“We’ve always had the belief that ‘good business is good for business’ and what we do and the way we work reflects this,” says chief executive Andy Long. “One of our four values is ‘In good conscience’.
“Sustainability is a journey, and needs to be commercially viable, but it doesn’t always have to be at the expense of commerciality – with increasing consumer demand, sustainability can also be a USP.”
Long believes retailers need to look beyond short-term margins: “[Sustainability] can impact on margin, but it may also offer an opportunity in terms of raising brand profile and increasing sales volumes.” He adds that last year, for example, Speedo launched its new H2O Active range, which uses Econyl – a fabric made from recycling fishing nets and plastics into first-grade nylon. “This was an increase in cost but a business decision based on it being the right thing and knowing it was something their consumers cared about.”
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Consumers may not be choosing sustainability when forced to choose between a more expensive ethical option and its cheaper, non-ethical counterpart, but Long says the trend is impacting their behaviour in different ways. Growing numbers putting more effort into researching products, then buying the most sustainable option for their budget.
“Consumers are more knowledgeable about how and where their products are made and, in some cases, will make purchasing decisions based on this. That’s why our teams now include sustainability as part of the product development process.”
One crucial piece of advice for retailers is to join the discussion and start being more open about sustainability. The BBC documentary made a point of how difficult it was to get retailers to speak about the topic: by staying silent, brands risk looking as though they do not care.
Burberry bore the brunt of a backlash when it was discovered that it was incinerating unsold clothing and accessories to protect the brand and prevent them from being sold cheaply. It went on to announce it would stop the practice.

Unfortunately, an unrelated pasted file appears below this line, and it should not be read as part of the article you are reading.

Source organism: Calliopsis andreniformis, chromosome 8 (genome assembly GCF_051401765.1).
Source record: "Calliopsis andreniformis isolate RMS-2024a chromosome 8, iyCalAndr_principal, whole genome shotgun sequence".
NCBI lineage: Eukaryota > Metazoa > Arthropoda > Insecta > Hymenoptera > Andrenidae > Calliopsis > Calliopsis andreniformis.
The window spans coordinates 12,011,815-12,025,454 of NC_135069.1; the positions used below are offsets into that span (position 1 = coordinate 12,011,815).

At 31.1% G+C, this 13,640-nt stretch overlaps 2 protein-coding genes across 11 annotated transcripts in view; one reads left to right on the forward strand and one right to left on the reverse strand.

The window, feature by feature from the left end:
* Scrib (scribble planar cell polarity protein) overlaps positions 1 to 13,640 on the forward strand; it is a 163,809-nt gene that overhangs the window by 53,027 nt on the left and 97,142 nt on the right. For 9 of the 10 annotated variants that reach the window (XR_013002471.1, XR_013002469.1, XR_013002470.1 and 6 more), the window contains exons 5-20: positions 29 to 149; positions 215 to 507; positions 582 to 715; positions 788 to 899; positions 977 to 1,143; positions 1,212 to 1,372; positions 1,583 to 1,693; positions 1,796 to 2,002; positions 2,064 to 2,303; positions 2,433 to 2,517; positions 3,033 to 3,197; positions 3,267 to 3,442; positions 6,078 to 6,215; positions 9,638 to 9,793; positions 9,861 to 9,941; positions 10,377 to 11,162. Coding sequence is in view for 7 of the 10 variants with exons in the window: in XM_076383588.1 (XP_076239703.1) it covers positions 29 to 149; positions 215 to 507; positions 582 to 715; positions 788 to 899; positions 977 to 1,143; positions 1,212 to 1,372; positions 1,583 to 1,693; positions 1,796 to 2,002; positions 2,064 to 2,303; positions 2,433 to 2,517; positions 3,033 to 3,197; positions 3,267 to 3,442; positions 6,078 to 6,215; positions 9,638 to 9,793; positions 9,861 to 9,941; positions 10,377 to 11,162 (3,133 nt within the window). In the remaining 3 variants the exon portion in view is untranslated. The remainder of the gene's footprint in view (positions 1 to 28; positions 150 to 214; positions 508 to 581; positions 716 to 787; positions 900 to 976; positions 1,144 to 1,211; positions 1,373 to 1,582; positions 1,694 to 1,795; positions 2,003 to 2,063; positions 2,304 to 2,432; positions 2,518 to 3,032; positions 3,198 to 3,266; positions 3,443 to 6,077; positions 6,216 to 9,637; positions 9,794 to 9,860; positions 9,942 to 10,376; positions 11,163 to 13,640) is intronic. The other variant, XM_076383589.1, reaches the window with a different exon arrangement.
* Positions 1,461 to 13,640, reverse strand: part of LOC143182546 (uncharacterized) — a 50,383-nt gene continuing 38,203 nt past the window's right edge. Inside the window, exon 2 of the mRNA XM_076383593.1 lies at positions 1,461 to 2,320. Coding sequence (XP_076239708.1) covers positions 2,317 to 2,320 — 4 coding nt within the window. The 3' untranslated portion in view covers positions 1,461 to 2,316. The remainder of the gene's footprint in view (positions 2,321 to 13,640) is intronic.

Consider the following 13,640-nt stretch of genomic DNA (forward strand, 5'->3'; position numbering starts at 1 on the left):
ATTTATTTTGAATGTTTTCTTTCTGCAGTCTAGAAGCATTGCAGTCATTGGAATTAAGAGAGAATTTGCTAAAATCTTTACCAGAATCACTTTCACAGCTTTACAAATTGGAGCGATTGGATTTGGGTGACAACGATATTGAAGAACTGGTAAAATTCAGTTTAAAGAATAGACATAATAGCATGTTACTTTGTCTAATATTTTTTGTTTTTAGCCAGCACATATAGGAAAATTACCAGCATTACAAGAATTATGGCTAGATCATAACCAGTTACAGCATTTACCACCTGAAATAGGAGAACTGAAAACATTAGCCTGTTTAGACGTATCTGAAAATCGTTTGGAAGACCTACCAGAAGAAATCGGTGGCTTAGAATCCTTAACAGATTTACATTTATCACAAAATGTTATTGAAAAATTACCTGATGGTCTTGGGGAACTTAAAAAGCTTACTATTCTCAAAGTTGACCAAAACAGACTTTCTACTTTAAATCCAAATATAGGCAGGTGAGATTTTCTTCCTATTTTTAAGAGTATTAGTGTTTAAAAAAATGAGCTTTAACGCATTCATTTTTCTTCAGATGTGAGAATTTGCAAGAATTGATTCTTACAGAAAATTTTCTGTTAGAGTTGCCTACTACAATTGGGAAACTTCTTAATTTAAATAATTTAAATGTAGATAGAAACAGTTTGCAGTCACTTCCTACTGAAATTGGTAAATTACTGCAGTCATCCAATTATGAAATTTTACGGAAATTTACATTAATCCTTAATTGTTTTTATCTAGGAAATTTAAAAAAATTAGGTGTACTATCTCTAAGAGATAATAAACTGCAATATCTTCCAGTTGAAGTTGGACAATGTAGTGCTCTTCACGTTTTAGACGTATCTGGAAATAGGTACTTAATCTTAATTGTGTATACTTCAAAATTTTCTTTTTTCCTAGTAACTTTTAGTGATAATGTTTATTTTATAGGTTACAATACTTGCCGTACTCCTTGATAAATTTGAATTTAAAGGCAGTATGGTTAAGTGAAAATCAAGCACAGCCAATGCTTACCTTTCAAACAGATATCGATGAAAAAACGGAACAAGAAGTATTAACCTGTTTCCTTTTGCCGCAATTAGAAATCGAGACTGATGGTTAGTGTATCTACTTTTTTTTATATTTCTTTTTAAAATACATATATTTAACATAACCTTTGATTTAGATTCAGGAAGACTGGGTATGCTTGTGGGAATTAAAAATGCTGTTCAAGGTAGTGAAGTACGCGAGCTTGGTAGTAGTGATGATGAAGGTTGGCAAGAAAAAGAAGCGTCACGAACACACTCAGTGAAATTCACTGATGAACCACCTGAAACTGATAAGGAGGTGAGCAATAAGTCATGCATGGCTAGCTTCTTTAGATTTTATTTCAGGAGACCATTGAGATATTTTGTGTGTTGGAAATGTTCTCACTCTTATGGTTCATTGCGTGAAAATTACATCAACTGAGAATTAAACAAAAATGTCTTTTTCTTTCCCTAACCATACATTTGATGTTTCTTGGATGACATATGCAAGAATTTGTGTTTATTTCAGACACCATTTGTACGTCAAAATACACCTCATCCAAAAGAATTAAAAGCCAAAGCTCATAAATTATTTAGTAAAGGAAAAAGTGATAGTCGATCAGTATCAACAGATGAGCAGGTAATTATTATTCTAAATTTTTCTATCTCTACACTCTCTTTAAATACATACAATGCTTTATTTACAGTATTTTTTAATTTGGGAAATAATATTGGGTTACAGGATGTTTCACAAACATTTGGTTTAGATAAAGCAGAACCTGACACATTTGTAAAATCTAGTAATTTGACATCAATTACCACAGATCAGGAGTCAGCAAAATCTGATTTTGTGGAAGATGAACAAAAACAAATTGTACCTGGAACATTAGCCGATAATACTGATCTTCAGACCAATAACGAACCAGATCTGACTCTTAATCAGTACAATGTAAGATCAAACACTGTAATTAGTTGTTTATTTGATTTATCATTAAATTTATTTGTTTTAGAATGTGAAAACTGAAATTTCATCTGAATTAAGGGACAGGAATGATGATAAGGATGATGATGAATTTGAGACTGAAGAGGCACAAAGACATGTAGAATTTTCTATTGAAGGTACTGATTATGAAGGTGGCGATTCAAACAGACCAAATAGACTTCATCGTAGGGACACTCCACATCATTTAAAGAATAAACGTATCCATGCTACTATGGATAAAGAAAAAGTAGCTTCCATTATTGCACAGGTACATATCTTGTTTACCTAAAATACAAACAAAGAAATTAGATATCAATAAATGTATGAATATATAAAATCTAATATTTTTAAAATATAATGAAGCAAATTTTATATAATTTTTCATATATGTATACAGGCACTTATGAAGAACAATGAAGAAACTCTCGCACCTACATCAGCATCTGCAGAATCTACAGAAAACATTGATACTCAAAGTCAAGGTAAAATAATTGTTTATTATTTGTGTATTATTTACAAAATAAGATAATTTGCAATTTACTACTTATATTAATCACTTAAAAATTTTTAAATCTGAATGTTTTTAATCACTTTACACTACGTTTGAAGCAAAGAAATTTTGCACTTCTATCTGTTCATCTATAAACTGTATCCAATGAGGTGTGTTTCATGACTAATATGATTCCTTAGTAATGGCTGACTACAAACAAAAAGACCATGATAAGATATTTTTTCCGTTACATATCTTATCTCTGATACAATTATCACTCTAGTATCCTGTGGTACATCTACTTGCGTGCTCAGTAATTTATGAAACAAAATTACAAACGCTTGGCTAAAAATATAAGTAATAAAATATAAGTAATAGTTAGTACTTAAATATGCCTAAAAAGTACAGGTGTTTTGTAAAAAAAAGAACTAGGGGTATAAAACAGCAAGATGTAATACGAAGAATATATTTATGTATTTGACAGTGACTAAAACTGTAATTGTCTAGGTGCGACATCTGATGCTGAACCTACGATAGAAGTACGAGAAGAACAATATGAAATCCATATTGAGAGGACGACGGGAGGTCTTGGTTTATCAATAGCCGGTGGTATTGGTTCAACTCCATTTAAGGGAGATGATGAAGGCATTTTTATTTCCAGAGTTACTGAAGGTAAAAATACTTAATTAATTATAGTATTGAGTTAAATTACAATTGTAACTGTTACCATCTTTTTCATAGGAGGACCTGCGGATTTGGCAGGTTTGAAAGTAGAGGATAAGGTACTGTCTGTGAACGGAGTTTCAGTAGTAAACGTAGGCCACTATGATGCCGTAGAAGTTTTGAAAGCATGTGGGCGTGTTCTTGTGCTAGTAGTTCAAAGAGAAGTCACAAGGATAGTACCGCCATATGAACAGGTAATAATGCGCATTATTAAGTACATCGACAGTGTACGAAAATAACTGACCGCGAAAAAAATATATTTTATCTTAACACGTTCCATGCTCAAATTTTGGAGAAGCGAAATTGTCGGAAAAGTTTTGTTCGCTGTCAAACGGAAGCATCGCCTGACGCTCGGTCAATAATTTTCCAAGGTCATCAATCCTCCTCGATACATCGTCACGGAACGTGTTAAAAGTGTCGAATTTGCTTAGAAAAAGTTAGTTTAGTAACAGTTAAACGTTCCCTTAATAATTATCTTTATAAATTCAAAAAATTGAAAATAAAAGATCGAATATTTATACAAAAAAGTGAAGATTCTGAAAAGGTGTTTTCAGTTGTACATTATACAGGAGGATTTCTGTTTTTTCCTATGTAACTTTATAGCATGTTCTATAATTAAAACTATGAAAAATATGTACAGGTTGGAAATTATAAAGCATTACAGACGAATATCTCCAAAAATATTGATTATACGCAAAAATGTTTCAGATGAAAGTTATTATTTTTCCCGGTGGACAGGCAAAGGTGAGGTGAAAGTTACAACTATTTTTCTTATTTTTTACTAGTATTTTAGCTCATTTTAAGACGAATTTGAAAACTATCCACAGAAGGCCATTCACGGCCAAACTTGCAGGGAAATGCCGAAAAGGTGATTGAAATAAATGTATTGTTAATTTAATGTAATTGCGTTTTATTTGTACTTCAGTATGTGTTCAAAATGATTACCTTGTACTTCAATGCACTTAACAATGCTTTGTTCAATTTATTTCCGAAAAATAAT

Barry says M&S is attempting to embrace this spirit of openness: “We are not perfect but addressing a lot of the issues, we are very happy to be transparent about what we do. Transparency will only grow more important – in terms of questions from parliament, from journalists, NGOs, our customers.”
Beyond the Modern Slavery Act, there is currently no sustainability legislation in fashion, although Barry predicts that if the industry fails to act voluntarily, regulation should be expected.
Ditty adds the government’s options for regulation include a French-style “duty of vigilance” law, a ban on the incineration of textiles, higher taxes for the use of virgin materials, and levies based on the amount of waste produced by businesses.
The British Retail Consortium (BRC) is also concerned about lack of enforcement. It believes the practice of unscrupulous suppliers paying textile workers in the UK below minimum wage is going unchecked, and is lobbying for action.
“As an industry we are very keen to talk to government about policy and how it can be improved to encourage responsible business practices,” says BRC head of sustainability Peter Andrews.
“Where we do have concerns is where there are knee-jerk reactions to certain issues and regulation may be brought in that has unintended consequences.”
Ditty believes many companies will not act until the government compels them to do so. But those who do nothing face growing risks. Whether these are related to PR, consumers or regulation, the time to act is now.